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Rodriguez v. Bush

United States District Court, District of South Carolina, Charleston Division

March 19, 2015

Jorge Alberto Rodriguez, Petitioner,
v.
Warden Dennis Bush, Respondent.

ORDER AND OPINION

Petitioner Jorge Alberto Rodriguez (“Petitioner”) filed this pro se Petition for Writ of Habeas Corpus pursuant to 28 U.S.C. § 2254 alleging ineffective assistance of trial counsel, violation of due process and equal protection of the law, excessive sentence, and “violations of my U.S. Constitutional Rights (Bill of Rights)-U.S.C.A. 1st, 4th, 5th, 14th and 8th.” (ECF No. 1.) This matter is before the court on Respondent Dennis Bush’s (“Respondent”) Motion for Summary Judgment (ECF No. 22).

In accordance with 28 U.S.C. § 636(b) and Local Rule 73.02, the matter was referred to United States Magistrate Judge Wallace W. Dixon for pre-trial handling. On September 24, 2014, the Magistrate Judge issued a Report and Recommendation (“Report”) recommending the court grant Respondent’s Motion for Summary Judgment and dismiss the Petition with prejudice. (ECF No. 27.) This review considers Petitioner’s Objections to the Report (“Objections”), filed October 14, 2014. (ECF No. 29.) For the reasons set forth herein, the court ACCEPTS the Magistrate Judge’s Report. The court thereby GRANTS Respondent’s Motion for Summary Judgment (ECF No. 23) and DISMISSES the Petition with prejudice.

I. RELEVANT FACTUAL AND PROCEDURAL BACKGROUND

The court concludes upon its own careful review of the record that the factual and procedural summation in the Magistrate Judge’s Report is accurate, and the court adopts this summary as its own. (See ECF No. 27.) The court will only recite herein facts pertinent to the analysis of Petitioner’s Objections.

Petitioner is currently housed in Broad River Correctional Institution, having transferred from Lee Correctional Institution, where he was housed at the time he filed the Petition. (ECF No. 1 at 1; see South Carolina Department of Corrections Incarcerated Inmate Search, http://public.doc.state.sc.us/scdc-public/.) Both institutions are within the South Carolina Department of Corrections. In December 2003, Petitioner was tried in absentia and convicted by a jury of trafficking in cocaine over 200 grams, possession of a weapon during the commission of a violent crime, and pointing and presenting a firearm. (ECF No. 27 at 4.) Petitioner was sentenced to twenty-five (25) years in prison for the trafficking charge and five (5) years each for each weapon charge. (Id.) Petitioner did not appeal the conviction or sentence. (Id.)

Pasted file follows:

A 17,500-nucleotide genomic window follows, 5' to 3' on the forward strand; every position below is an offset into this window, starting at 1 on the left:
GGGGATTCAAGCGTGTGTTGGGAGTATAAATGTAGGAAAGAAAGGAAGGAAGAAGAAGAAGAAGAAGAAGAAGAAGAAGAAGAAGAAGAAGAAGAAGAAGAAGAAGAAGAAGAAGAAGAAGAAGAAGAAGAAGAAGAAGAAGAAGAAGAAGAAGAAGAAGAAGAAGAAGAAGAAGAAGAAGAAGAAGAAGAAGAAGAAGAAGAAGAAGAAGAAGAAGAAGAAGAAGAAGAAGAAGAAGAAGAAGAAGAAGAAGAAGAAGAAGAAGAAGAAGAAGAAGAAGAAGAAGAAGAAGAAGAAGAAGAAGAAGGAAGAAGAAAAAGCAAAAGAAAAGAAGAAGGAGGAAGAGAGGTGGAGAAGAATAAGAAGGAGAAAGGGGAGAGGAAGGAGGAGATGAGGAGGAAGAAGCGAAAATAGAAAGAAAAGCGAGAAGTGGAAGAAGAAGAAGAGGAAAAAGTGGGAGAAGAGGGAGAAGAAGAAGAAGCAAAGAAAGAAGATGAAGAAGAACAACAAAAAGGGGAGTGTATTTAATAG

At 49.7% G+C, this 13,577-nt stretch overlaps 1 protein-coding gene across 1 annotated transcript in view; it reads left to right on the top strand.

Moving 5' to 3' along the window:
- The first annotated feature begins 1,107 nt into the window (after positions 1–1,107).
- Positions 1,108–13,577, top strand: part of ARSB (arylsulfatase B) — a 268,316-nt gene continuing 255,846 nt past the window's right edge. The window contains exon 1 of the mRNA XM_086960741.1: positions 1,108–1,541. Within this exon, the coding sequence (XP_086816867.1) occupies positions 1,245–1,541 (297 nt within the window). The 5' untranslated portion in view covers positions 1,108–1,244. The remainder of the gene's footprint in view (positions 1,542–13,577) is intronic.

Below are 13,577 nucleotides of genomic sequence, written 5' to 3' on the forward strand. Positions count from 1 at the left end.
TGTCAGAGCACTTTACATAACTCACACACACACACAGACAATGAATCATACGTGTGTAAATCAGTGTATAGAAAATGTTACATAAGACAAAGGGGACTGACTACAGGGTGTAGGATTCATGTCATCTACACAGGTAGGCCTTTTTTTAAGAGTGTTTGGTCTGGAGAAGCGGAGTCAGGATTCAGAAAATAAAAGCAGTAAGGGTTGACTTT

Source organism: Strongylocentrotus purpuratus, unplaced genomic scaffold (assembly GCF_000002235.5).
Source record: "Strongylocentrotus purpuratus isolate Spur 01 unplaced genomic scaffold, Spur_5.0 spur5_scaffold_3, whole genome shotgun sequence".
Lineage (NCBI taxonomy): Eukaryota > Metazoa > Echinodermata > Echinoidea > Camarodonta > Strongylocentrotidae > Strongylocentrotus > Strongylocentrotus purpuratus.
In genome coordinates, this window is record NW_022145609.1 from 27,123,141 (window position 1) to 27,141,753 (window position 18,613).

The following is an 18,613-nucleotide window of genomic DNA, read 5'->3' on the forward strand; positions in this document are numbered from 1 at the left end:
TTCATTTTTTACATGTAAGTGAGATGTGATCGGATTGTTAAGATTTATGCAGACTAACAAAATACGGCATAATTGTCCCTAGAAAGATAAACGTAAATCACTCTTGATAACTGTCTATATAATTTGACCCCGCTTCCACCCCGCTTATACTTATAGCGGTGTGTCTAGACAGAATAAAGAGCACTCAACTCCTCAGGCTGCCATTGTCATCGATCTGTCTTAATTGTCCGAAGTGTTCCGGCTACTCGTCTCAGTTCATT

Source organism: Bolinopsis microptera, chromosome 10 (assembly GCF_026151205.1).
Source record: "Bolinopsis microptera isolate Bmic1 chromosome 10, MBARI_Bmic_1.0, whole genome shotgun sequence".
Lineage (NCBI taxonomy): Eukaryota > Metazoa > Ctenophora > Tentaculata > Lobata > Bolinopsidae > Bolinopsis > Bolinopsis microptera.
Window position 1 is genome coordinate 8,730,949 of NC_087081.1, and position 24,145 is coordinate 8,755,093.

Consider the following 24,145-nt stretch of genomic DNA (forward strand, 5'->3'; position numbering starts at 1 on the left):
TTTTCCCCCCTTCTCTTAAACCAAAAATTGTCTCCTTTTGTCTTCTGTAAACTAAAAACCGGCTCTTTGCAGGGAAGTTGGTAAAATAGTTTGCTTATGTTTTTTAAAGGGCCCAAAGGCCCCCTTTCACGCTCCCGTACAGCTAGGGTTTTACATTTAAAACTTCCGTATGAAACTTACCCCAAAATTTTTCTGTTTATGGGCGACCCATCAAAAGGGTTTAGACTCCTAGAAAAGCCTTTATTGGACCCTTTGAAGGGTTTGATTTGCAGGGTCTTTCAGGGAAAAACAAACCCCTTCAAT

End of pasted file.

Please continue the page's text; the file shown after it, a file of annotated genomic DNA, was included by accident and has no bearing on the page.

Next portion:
On February 17, 2005, Petitioner filed an application for Post-Conviction Relief (“PCR”), asserting ineffective assistance of counsel, which was dismissed on August 6, 2008. (Id. at 4-5.) Petitioner filed a second PCR application on January 25, 2010, which was dismissed on November 16, 2010. (Id. at 5.) Petitioner filed a PCR appeal, which was dismissed on June 9, 2011. (Id. at 6.) The Supreme Court of South Carolina denied Petitioner’s writ of certiorari on December 5, 2013. (Id.)

Petitioner filed this Petition on February 3, 2014, alleging four grounds: (1) ineffective assistance of trial counsel, (2) violation of due process and equal protection of the law, (3) excessive sentence, and (4) “violations of my U.S. Constitutional Rights (Bill of Rights)- U.S.C.A. 1st, 4th, 5th, 14th and 8th.” (ECF No. 1 at 5-12.) Respondent filed a Motion for Summary Judgment on June 27, 2014. (ECF Nos. 22, 23.)

On September 24, 2014, the Magistrate Judge issued the Report recommending the court grant Respondent’s Motion and dismiss the Petition with prejudice. (ECF No. 27.) In the Report, the Magistrate Judge found that Grounds 2, 3, and 4 were procedurally defaulted, as Petitioner had not raised these claims for relief in any of his state court proceedings. (Id. at 11.) Further, the Magistrate Judge found that Petitioner could not demonstrate cause and prejudice to excuse the default. (Id.) On Ground 1, the Magistrate Judge found that Petitioner could not demonstrate that the state court was unreasonable when it determined that his trial counsel was not ineffective under the standard set forth in Strickland v. Washington, 466 U.S. 688 (1984).

Petitioner timely filed his Objections on October 14, 2014. (ECF No. 29.)